Movie Review: Cloverfield (2008)

Holy viral marketing campaign, Batman. Cloverfield, the latest production from J.J. Abrams (best known for Lost and Alias), may be the most hyped movie of the decade. It was pure genius – the whole country had vivid images of the Statue of Liberty’s head rolling down the Avenue of the Americas for weeks prior to it arriving in theaters. But, the downside to this monstrous onslaught of hype is: can the movie live up to its forecasted potential?

Almost. Nothing can live up to that kind of expectation (I suspect sleeping with Alessandra Ambrosio very well might); although director Matt Reeves does a commendable job keeping viewers interested after the initial awe has faded. The first thing that smacks you in the face like a Mike Tyson punch (in his prime) is the notion that Cloverfield is not going to be your ordinary monster movie like Godzilla. For the first 20 minutes or so, there is absolutely no mention of any creature. Hell, aside from one scene, the creature is almost always hidden from view! It’s also told from a first-person vantage point, captured wholly on a Sony Handycam, in a The Blair Witch Project-y sort of way. Both of these methods help to build the intensity and make you feel like you are a part of the movie as it happens.

It all starts off innocently enough with a party. Hud Platt (T.J. Miller), Jason Hawkins (Mike Vogel), Lily Ford (Jessica Lucas), Marlena Diamond (Lizzy Caplan) and many others are throwing a goodbye bash for Rob Hawkins (Michael Stahl-David). He’s landed himself a dream job and in the next days will be relocating to Japan (irony at its finest). But all is not well at the party, as Rob’s ex-girlfriend Beth McIntyre (Odette Yustman) – a girl he still happens to love – arrives in the company of another man. After confronting her, she leaves in a huff – and like a light switch being flicked off, that’s when the world changes forever for everyone.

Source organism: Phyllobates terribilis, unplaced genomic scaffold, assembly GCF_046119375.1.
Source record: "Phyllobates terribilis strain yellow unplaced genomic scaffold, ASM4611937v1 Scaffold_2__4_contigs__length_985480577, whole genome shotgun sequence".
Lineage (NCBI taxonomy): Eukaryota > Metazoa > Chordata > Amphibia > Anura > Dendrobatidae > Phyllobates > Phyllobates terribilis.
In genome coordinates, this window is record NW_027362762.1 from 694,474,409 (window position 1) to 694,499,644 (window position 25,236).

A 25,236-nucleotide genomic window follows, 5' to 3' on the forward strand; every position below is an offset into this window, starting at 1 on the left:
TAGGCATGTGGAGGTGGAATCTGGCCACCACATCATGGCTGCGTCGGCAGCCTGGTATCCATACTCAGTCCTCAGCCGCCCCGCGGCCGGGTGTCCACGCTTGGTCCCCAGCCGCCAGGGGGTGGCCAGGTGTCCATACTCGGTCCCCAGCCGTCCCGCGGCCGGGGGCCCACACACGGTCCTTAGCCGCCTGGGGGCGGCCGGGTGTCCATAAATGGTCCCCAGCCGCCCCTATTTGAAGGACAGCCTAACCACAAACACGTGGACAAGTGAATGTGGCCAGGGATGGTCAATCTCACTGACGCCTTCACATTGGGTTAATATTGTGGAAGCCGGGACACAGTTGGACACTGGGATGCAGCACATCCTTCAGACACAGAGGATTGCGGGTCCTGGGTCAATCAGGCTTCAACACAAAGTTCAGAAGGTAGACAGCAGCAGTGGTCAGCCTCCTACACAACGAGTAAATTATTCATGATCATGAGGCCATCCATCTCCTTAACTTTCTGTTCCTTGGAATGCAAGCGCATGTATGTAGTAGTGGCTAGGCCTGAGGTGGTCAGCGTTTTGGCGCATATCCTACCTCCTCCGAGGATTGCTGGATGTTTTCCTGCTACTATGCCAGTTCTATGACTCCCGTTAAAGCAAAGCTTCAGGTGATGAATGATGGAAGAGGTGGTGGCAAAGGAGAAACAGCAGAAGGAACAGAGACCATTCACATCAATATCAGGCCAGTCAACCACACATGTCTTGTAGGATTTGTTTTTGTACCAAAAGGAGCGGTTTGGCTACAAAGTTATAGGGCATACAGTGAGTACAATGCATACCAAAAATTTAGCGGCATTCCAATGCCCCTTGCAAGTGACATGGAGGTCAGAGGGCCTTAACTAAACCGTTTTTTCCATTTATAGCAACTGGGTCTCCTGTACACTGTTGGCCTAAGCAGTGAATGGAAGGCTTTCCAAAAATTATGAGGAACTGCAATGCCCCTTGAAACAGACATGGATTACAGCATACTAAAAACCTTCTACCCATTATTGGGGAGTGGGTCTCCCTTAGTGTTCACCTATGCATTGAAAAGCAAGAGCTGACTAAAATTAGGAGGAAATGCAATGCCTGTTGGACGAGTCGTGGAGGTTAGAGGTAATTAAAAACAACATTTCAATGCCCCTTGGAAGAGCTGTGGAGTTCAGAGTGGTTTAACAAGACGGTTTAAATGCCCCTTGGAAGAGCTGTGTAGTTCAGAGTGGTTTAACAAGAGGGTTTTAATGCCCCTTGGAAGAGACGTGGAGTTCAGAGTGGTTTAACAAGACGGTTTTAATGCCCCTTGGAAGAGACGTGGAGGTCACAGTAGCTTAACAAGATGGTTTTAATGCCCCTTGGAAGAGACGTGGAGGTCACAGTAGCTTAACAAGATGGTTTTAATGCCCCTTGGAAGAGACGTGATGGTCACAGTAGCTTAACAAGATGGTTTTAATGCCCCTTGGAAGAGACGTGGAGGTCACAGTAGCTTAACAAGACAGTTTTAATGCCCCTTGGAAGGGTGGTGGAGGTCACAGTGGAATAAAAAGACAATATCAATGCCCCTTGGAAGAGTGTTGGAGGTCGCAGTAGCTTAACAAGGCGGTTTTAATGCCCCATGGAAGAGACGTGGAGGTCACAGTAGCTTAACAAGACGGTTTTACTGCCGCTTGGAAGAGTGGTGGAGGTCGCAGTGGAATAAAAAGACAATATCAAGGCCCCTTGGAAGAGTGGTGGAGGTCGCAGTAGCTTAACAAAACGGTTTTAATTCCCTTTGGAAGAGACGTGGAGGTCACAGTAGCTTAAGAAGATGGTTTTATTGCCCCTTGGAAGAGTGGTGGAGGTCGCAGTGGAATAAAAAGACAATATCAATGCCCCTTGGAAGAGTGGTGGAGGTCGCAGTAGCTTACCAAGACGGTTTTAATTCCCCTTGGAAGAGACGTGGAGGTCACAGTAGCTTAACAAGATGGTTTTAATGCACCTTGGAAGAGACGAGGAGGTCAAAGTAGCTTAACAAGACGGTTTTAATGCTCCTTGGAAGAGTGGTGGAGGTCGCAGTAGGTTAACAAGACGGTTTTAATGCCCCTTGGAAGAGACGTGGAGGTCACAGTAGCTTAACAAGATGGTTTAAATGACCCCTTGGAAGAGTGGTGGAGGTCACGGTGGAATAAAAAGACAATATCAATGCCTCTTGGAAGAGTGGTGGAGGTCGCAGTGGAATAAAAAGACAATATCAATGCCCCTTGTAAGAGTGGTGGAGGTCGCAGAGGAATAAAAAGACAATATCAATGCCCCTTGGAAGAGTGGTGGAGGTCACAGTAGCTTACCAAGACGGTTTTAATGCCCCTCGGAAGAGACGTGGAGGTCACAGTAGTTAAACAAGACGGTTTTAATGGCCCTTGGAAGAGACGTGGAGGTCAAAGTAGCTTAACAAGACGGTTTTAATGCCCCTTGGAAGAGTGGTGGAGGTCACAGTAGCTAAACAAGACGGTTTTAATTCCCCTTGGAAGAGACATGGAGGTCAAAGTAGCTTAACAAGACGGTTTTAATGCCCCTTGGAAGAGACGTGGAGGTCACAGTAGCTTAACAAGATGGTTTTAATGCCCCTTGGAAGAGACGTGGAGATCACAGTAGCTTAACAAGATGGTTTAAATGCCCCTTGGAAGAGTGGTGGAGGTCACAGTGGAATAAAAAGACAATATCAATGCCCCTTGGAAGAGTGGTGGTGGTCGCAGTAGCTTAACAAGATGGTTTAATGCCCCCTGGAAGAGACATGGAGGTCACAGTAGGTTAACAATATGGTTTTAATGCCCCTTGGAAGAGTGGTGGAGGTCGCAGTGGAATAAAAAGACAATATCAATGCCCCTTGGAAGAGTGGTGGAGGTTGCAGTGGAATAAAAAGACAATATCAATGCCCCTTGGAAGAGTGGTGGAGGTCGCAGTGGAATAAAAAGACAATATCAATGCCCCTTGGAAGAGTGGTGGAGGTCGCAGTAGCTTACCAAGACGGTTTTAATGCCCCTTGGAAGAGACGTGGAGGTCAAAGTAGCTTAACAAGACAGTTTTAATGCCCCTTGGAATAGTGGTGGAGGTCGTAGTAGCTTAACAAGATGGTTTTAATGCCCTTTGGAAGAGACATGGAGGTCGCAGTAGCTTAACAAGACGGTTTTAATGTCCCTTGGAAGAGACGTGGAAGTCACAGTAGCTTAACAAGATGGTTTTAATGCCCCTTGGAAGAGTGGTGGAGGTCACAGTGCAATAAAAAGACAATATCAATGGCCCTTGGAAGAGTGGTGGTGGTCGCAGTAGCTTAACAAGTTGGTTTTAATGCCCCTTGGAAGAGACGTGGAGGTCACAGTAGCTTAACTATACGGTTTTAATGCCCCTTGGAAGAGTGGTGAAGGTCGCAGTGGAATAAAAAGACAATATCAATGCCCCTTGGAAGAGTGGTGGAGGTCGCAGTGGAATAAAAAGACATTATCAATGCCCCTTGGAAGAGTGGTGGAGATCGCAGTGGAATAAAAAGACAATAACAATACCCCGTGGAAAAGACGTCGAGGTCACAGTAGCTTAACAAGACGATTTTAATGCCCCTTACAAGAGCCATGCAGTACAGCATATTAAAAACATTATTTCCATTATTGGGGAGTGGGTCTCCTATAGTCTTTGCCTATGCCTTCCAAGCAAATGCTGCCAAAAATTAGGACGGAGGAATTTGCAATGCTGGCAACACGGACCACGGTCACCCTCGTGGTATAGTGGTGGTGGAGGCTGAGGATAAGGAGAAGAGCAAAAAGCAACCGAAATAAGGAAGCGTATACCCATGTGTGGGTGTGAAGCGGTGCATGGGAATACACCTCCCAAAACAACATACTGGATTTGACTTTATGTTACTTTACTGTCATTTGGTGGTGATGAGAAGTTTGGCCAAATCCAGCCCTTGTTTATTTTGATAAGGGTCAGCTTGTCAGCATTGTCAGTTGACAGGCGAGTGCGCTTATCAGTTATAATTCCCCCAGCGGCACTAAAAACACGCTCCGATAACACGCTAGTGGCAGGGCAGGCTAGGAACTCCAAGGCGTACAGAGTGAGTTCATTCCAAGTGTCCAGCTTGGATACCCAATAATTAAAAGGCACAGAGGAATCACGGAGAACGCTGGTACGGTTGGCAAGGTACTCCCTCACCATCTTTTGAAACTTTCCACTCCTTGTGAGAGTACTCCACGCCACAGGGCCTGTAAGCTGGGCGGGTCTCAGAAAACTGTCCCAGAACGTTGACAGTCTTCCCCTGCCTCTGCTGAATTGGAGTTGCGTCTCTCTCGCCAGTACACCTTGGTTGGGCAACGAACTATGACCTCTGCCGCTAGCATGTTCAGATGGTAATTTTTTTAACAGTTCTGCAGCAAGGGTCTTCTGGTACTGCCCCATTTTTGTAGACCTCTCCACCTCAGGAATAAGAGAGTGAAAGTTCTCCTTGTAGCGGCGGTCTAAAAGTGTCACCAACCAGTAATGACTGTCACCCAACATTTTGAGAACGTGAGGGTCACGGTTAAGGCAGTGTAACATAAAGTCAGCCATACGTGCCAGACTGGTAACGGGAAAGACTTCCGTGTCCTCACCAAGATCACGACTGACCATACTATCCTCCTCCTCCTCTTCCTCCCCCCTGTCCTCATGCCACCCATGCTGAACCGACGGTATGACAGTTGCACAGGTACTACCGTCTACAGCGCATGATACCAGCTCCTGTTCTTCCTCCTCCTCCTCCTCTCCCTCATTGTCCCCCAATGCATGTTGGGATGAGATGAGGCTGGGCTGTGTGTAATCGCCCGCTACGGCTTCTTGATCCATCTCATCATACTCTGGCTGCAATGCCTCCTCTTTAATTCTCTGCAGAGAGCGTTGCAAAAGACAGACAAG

Something is absolutely laying waste to Manhattan. Explosions light up the sky and skyscrapers crumble to the ground. In a dramatic play, Reeves uses the effect of 9/11 to drum up the horror citizens of the Unites States felt – dust columns overtaking people in the streets, people frantically rushing to safety over the Brooklyn Bridge, Air Force jets flying overhead – and uses it to its fullest potential. If there weren’t fleeting glimpses of this “thing” mindlessly thrashing about the streets, one could easily link the happenings to another terrorist success story.

Anyways, Rob comes to the conclusion that he can’t leave Beth behind (she calls him on his cellphone), so along with Merlena, Lily and Hud, he leaves the protective blanket of the Army and heads back into the maelstrom. I’m not going to go much into detail, but there are a few interesting moments captured by Hud with his trusty camera; most notably their introduction to It’s offspring.

Of course inconsistencies abound, but they have to happen to let the Cloverfield story unfold. Amazingly, everyone has a mobile phone that isn’t receiving an “all circuits are busy” message. I don’t know about you, but I’m switching my service plan to that carrier. Through it all, that trusty camcorder keeps right on recording – no amount of drops can slow it down and battery drain . . . what’s that?. I shouldn’t have to mention the fact that once the Army possesses you in an emergency, they’ll never let you walk away – not even for love – but amazingly enough they show them to the door and even open it for them.

Aside from these, and other less pronounced oddities, Cloverfield delivers on all fronts. You feel the confusion and fear the characters experience as they’re running through the streets. You even care about their outcome, even though for the most part they’re all interchangeable. The use of the monster that we see so little of and know even less about, is very well done. The lack of explanation makes it all the more scarier and creepier. With this as the first mega-release of the year, 2008 has started off on the right foot.